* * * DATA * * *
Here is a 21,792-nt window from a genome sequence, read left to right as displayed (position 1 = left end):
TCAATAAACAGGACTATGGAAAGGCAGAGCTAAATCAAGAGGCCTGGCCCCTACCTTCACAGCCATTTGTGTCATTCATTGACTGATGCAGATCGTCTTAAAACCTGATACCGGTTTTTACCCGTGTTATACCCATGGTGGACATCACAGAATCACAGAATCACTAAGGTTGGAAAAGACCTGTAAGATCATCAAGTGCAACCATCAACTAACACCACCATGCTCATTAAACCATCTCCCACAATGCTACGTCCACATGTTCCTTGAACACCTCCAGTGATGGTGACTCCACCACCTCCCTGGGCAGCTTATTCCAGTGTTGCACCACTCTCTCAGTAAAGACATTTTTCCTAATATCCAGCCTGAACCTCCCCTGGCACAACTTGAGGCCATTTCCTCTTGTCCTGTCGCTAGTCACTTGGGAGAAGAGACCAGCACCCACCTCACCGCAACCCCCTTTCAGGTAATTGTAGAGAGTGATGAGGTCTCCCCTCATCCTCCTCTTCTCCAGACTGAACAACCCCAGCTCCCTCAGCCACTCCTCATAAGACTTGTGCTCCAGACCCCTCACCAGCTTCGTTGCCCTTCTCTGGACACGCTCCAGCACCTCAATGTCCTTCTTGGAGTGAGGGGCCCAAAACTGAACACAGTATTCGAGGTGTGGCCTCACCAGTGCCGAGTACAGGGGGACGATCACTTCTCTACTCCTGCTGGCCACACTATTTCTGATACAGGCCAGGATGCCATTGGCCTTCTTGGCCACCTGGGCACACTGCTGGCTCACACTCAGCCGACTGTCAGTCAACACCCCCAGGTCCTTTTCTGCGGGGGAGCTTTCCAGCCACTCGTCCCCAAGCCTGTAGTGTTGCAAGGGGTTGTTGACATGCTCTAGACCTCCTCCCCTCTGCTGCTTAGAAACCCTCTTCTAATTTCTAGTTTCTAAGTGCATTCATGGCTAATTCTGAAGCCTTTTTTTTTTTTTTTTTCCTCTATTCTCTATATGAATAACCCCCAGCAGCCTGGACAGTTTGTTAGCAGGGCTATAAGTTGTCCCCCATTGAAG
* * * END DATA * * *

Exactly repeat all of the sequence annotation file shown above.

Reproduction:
Here is a 21,792-nt window from a genome sequence, read left to right as displayed (position 1 = left end):
TCAATAAACAGGACTATGGAAAGGCAGAGCTAAATCAAGAGGCCTGGCCCCTACCTTCACAGCCATTTGTGTCATTCATTGACTGATGCAGATCGTCTTAAAACCTGATACCGGTTTTTACCCGTGTTATACCCATGGTGGACATCACAGAATCACAGAATCACTAAGGTTGGAAAAGACCTGTAAGATCATCAAGTGCAACCATCAACTAACACCACCATGCTCATTAAACCATCTCCCACAATGCTACGTCCACATGTTCCTTGAACACCTCCAGTGATGGTGACTCCACCACCTCCCTGGGCAGCTTATTCCAGTGTTGCACCACTCTCTCAGTAAAGACATTTTTCCTAATATCCAGCCTGAACCTCCCCTGGCACAACTTGAGGCCATTTCCTCTTGTCCTGTCGCTAGTCACTTGGGAGAAGAGACCAGCACCCACCTCACCGCAACCCCCTTTCAGGTAATTGTAGAGAGTGATGAGGTCTCCCCTCATCCTCCTCTTCTCCAGACTGAACAACCCCAGCTCCCTCAGCCACTCCTCATAAGACTTGTGCTCCAGACCCCTCACCAGCTTCGTTGCCCTTCTCTGGACACGCTCCAGCACCTCAATGTCCTTCTTGGAGTGAGGGGCCCAAAACTGAACACAGTATTCGAGGTGTGGCCTCACCAGTGCCGAGTACAGGGGGACGATCACTTCTCTACTCCTGCTGGCCACACTATTTCTGATACAGGCCAGGATGCCATTGGCCTTCTTGGCCACCTGGGCACACTGCTGGCTCACACTCAGCCGACTGTCAGTCAACACCCCCAGGTCCTTTTCTGCGGGGGAGCTTTCCAGCCACTCGTCCCCAAGCCTGTAGTGTTGCAAGGGGTTGTTGACATGCTCTAGACCTCCTCCCCTCTGCTGCTTAGAAACCCTCTTCTAATTTCTAGTTTCTAAGTGCATTCATGGCTAATTCTGAAGCCTTTTTTTTTTTTTTTTTCCTCTATTCTCTATATGAATAACCCCCAGCAGCCTGGACAGTTTGTTAGCAGGGCTATAAGTTGTCCCCCATTGAAG